ICMSA President highlights fodder shortage and Brexit as major issues


The new ICMSA President, Pat McCormack, has identified the major problems facing Irish agriculture for the coming year.

ICMSA President highlights fodder shortage and Brexit as major issues

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  • 2 years ago

The new ICMSA President, Pat McCormack, has identified the major problems facing Irish agriculture for the coming year.


The new ICMSA President, Pat McCormack, has identified the major problems facing Irish agriculture for the coming year.

The new and youngest every ICMSA president, Pat McCormack, has named the two major issues he feels is facing Irish agriculture for the coming year.

These, he named, as Brexit, live exports, and a lack of fodder in the country. He said they are “the first two on Irish farming’s 2018 to-do list”. He said they have to be “faced and dealt with quickly and correctly”.

Fodder and calf exports:
The first item on McCormack’s agenda, was the fodder shortage threatening many farmers. The main affected regions are the west and north of the country, with McCormack saying supports will have to be implemented to ensure additional fodder can be obtained in affected areas at reasonable costs. This he says, or else for concentrates to be subsidized for the affected farmers.

He also laid the warning, that the shortage could be made worse, if problems with shipping calves are not dealt with.

“Additional fodder will be needed in certain areas and we’ll be looking for the Minister for Agriculture, Food & Marine to provide support for the transportation and purchase of this fodder. But we also see a link to the question of live exports;” he said.

“The calving season is only weeks away and with over 1.5 million calves being born between now and the end of May, it is essential that the shipping issue is resolved in advance of the calving season and that we have adequate capacity to get to our markets.”he added.

He said that any further shortages, will only increase stress for farmers and says the ICMSA want Creed to do something immediately.

“Any threat to that trade – coming on top of a fodder crisis – really compounds an already bad situation and pushes already stressed farms to the edge. These would be the two issues that ICMSA would want to see Minister Creed getting to grips with immediately”, said the new President.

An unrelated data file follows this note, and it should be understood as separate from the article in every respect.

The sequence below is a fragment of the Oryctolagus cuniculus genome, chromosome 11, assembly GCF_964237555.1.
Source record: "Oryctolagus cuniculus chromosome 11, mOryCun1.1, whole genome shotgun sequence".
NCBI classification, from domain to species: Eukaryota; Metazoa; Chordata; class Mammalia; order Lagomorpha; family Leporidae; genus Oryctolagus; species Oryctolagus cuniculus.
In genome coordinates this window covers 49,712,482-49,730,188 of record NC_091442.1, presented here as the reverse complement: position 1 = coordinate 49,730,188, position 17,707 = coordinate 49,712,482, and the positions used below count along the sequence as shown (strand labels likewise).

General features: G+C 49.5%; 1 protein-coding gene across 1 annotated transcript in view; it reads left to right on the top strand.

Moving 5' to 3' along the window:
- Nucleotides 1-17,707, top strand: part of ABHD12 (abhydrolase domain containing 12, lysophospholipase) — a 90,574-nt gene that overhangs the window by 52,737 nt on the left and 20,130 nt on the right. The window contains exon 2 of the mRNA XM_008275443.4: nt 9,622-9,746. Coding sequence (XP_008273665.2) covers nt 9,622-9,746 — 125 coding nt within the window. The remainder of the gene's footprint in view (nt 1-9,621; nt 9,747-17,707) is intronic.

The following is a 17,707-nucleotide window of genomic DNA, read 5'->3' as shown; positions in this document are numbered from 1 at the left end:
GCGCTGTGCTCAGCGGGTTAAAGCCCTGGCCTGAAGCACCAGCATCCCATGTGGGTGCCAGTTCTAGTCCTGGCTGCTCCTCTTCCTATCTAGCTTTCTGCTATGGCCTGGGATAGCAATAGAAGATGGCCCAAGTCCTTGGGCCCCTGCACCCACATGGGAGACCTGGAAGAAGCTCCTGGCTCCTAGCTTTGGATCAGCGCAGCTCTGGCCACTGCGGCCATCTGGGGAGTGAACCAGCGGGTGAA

Longer Term:
On the long-term issues, Mr. McCormack for the Irish Agri-food sector. He said the conclusion of a satisfactory deal is still a long way off. He was adamant that given the nature and size of the threat to our beef sector presented by Mercosur that Ireland had no alternative but to block it “without any apology to anyone”.

On the CAP Post 2020, McCormack said that ICMSA would insist that Ireland held out for “at least the maintenance of the current budget for CAP” with support for family farms to be the bedrock of CAP going forward.

He also said that the volatility of product prices, remains a key issue and concern, citing that family farms as ones particularly exposed. He said the ICMSA are committed to a continuous lobbying effort aimed at securing taxation measures in Budget 2019 to support farmers during periods of price volatility and the incorporation into CAP of the Voluntary Milk Supply Reduction Scheme proposed by ICMSA in late 2016 and which he credited with stabilising supply and turning the market around after the milk price collapse of 15/.

“There is no shortage of issues on which our members have strong and reasonable positions and I will be articulating their concerns: Climate change, implementation of the Nitrate regulations, payments and inspections are always core concerns in farming and rural communities and I will endeavour to come forward with positive and reasonable solutions while in no way lessening the commitment to defending the interests of the family farms that are ICMSA’s core membership and the economic backbone of rural Ireland”, he concluded.

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